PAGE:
The actual date of St. John’s official organization is October 13, 1956. Thursday of this week will be the “official day” of our congregation’s birthday, but like any good celebration, we’ll do our best to stretch the party out for as long as we can. As in much of life, there were many things happening before the official day came about. On August 29, 1955, seven families from the Alexandria-Springfield area petitioned the Mission Board of the Southeastern District (SED) of the Lutheran Church – Missouri Synod (LCMS) to establish a church in this area. Permission was granted to use the auditorium of Franconia Elementary School for worship services, and the first worship service was held on January 15, 1956. And do you remember how cold it was when we returned fifty years later to the school for worship services on January 15, 2006? Brr! I’ve got people on my mind as we celebrate this weekend: people like Ruth, whom we heard of in the Old Testament lesson (Ruth 1:1-9a), great-grandmother of Kind David; Paul the apostle, and his protégé, the young Pastor Timothy, whom we heard of in today’s Epistle lesson (2 Timothy 2:1-13). Fast forward to the founding of our congregation, and those seven families who began St. John’s. This congregation was served in its founding years by the sainted Chaplain Ottomar Tietjen, who was stationed at the Pentagon at the time. He served as temporary pastor for several years. As we reflect back on all these people from sixty years ago, thanksgiving to God for their vision and faithfulness in those early years is more than appropriate. How can we but offer thanks and praise to God? We stand on the shoulders of many people who have gone before us – a great cloud of witnesses (Hebrews 12:1) – whose life of faith, whose vision for ministry, whose sacrificial giving has blessed us beyond measure. And now we are called to do the same in our own generation.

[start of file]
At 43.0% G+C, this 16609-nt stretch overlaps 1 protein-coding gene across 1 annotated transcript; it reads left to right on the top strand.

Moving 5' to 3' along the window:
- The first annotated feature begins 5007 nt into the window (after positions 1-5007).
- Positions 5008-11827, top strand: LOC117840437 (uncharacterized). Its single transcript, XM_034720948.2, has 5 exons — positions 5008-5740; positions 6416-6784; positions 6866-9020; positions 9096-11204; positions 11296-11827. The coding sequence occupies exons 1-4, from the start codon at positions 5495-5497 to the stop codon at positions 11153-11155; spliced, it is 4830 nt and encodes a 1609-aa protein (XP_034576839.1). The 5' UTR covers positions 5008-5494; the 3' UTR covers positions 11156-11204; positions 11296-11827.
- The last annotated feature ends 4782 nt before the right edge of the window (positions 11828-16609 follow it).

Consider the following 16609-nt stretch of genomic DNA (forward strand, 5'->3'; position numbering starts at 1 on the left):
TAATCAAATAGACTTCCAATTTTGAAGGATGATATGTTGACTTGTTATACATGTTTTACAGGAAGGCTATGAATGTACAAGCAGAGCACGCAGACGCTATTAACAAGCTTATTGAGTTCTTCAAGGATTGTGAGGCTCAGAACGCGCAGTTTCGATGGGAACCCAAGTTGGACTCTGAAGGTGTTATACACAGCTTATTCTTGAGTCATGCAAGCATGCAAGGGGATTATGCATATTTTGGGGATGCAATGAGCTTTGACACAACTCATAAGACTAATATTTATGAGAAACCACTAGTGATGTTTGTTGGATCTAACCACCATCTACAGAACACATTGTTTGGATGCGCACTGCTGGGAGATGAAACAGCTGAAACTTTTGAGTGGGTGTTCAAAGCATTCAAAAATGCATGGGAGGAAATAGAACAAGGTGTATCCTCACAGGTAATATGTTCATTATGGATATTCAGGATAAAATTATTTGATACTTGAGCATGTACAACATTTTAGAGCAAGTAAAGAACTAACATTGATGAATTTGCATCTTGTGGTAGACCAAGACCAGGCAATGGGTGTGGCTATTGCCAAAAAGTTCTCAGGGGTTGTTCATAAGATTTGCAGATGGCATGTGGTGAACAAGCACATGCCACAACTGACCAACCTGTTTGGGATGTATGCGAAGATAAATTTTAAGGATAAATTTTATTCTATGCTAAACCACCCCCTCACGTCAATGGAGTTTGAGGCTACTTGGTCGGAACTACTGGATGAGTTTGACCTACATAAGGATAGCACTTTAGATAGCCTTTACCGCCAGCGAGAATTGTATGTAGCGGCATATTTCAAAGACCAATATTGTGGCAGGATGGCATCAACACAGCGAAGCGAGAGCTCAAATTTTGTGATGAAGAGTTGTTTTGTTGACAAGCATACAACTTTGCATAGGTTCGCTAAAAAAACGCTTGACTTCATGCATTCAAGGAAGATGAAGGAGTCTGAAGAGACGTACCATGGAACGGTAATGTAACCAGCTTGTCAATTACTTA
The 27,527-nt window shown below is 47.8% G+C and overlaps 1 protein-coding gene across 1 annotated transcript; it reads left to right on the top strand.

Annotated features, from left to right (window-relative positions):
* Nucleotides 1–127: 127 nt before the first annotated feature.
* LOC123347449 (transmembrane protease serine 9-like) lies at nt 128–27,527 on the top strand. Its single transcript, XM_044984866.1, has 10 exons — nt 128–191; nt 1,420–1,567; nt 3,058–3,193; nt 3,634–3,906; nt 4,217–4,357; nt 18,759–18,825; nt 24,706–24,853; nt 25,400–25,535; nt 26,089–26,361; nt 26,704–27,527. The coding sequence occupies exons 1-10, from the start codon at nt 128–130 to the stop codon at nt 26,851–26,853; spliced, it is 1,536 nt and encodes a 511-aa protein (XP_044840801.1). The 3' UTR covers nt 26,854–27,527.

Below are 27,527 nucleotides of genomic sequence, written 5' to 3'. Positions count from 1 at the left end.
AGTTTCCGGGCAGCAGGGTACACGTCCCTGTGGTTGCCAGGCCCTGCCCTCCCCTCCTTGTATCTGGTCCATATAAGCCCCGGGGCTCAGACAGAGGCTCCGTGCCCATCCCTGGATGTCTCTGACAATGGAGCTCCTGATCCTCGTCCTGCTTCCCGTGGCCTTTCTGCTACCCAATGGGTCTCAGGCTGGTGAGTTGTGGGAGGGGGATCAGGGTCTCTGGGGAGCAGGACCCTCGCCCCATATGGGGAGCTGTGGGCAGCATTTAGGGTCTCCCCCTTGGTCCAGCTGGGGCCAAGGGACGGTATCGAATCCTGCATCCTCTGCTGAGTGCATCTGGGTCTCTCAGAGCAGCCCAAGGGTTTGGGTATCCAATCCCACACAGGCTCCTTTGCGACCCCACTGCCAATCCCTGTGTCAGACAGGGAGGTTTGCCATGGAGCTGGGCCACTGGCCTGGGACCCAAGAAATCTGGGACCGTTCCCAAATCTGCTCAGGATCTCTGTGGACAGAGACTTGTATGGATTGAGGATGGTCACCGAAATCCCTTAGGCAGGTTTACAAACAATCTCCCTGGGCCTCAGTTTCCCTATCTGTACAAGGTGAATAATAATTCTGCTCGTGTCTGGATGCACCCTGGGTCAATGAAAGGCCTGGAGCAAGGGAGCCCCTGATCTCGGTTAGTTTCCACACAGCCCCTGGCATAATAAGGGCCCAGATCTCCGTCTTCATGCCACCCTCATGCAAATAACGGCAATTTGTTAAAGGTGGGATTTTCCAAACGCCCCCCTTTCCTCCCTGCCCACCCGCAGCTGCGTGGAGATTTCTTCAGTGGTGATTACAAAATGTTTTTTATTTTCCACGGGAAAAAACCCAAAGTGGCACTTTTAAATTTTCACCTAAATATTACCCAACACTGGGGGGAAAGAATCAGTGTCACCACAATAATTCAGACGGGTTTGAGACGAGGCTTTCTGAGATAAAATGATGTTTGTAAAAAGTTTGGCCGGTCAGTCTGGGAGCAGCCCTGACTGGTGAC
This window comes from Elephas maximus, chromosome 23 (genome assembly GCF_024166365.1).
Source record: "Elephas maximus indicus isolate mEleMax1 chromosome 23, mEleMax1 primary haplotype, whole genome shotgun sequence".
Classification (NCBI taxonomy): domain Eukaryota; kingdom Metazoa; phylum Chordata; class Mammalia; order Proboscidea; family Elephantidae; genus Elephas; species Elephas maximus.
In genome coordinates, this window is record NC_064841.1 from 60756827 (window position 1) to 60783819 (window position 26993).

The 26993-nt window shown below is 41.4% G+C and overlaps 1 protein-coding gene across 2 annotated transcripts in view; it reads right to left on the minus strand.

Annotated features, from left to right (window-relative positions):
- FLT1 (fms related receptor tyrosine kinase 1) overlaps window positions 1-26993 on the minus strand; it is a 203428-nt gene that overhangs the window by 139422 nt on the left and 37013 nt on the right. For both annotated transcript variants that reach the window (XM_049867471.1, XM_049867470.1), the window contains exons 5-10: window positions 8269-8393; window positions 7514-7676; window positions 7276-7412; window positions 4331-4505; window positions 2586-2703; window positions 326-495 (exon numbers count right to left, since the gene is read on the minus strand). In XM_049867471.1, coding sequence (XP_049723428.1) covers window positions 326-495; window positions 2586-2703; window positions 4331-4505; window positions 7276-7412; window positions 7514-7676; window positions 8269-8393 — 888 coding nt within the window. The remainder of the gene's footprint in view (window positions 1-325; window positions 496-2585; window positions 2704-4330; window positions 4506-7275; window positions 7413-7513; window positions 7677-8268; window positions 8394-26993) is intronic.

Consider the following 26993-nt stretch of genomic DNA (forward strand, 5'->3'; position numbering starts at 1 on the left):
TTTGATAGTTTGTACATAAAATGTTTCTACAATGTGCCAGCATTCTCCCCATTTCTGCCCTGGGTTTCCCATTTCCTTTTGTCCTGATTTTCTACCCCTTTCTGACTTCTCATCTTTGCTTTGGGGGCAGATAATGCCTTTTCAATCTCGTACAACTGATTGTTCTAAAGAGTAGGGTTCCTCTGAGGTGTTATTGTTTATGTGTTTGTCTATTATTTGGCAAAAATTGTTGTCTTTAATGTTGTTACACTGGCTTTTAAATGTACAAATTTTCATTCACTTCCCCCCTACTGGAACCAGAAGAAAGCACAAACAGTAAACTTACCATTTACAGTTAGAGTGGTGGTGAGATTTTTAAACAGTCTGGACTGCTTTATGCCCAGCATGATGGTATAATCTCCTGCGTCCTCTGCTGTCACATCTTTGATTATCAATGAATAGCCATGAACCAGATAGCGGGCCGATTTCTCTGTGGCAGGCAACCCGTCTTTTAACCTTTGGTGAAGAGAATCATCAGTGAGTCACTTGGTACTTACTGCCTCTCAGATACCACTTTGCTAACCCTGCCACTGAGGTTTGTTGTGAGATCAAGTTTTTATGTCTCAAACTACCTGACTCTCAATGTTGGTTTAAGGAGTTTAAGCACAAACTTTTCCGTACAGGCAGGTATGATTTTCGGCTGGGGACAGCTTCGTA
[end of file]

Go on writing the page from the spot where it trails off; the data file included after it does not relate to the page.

On this anniversary celebration, a stewardship story is in order here. The mother church of St. John’s is really Christ Lutheran Church in Washington, D.C., who with its pastor in the 1950s and 1960s, Rev. William F. Bruening, was instrumental in the establishment of this congregation. It was Pastor Bruening who helped arrange for Chaplain Tietjen to lead worship services in those early years. It was Pastor Bruening who suggested that a former vicar who had served at Christ, Rev. Paul Meyer, might be a good candidate to serve at St. John’s. Pastor Meyer was St. John’s first called pastor and served here from 1957-1968. And it was Pastor Bruening who pitched to his own congregation the need of this congregation for new and expanded facilities. By the work of the Holy Spirit, Christ Lutheran Church elected to take out a new mortgage for $180,000 on their property, earmarking $100,000 of this as a loan for the Sanctuary in which we worship today nearly fifty years later. Do you see the thanksgiving here? Do you see the sacrifice of energy, time, and funds to expand God’s kingdom then? Do you see what God is calling us to do today which will require the sacrifice of energy, time and money as it did to our fathers and mothers in the faith? And so we wish to bless a new congregation among us, Vine & Branches Lutheran Church in South Riding, Virginia (actually St. John’s “granddaughter”), even as Christ Lutheran Church blessed us many years ago. As we consider our own stewardship response to all that God in Christ has done for us – all that He has placed into our hands both as individuals and as a congregation – all of this is rooted in thanksgiving even as the opening words of today’s psalm remind us: “Praise the Lord! I will give thanks to the Lord with my whole heart, in the company of the upright, in the congregation” (Psalm 111:1). Don’t let your thanksgiving stop there – “in the company of the upright, in the congregation.” Let your thanksgiving overflow into love and good works to your neighbor where you live and be that blessing to those around you in Jesus’ Name.